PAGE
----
“We want to make it inconvenient but within the law.”
It was all good when I was reading the article in the Los Angeles Times a few weeks ago until this quote came up. I was glad to see that a storage trailer was being made available at Venice Beach where the homeless can stash their stuff. Then Los Angeles Councilman Bill Rosendahl, who represents Venice, opened his mouth. He also said this: “We’re not going to let [homeless people] keep items on the beach anymore. We’re going to bag and tag [them].”
What’s being bagged and tagged here? The homeless?
I couldn’t help wondering, as Mr. Rosendahl made it perfectly clear that the storage program really wasn’t about being compassionate and charitable towards the homeless, making their lives easier. The pilot program was about tolerating the homeless and co-exist with them and their stuff - and not necessarily in a way that is easy for them. People could only store things for a week at a time, and the trailer was only accessible from 3 to 5 and scheduled to close today, March 1, when the city’s homeless shelters close, now that winter is supposedly over.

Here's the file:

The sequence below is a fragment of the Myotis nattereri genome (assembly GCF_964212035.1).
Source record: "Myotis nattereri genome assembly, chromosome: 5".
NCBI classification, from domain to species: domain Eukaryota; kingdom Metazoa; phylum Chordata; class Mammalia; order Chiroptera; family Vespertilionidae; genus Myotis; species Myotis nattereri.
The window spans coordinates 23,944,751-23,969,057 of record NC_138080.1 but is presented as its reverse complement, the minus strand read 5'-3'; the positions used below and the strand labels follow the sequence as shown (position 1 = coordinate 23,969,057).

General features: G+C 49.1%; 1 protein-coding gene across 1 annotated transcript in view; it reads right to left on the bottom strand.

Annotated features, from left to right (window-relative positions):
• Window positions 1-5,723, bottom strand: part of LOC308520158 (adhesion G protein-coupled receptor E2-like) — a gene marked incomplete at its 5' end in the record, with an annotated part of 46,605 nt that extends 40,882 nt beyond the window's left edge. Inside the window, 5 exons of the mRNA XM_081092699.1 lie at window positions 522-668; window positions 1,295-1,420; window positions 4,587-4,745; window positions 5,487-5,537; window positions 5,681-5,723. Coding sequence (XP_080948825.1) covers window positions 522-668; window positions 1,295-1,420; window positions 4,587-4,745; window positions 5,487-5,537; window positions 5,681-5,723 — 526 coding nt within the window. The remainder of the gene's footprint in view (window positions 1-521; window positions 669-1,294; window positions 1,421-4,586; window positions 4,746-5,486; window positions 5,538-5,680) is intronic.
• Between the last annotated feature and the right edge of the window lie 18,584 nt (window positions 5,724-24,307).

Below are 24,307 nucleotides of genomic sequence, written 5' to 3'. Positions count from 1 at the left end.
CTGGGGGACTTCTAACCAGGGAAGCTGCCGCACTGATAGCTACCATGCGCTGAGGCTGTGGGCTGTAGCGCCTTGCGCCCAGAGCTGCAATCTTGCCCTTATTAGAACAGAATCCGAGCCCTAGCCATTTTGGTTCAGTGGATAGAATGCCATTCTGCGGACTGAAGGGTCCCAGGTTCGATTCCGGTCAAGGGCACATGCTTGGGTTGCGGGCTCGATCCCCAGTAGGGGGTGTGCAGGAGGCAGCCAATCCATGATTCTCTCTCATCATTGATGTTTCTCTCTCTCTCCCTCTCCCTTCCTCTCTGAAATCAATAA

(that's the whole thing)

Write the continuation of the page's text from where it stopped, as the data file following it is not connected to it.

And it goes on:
I thought about this on a recent Sunday morning at the close of Quaker meeting when the children reported learning about the homeless and not thinking that a person who is homeless because of a drinking problem is any worse or less worthy than a person on the streets simply due to dire financial straits.
Then there was the news yesterday that Los Angeles asking the Supreme Court to throw out a lower court ruling that the City can’t throw away items left unattended by the homeless. The City says it’s a public health issue.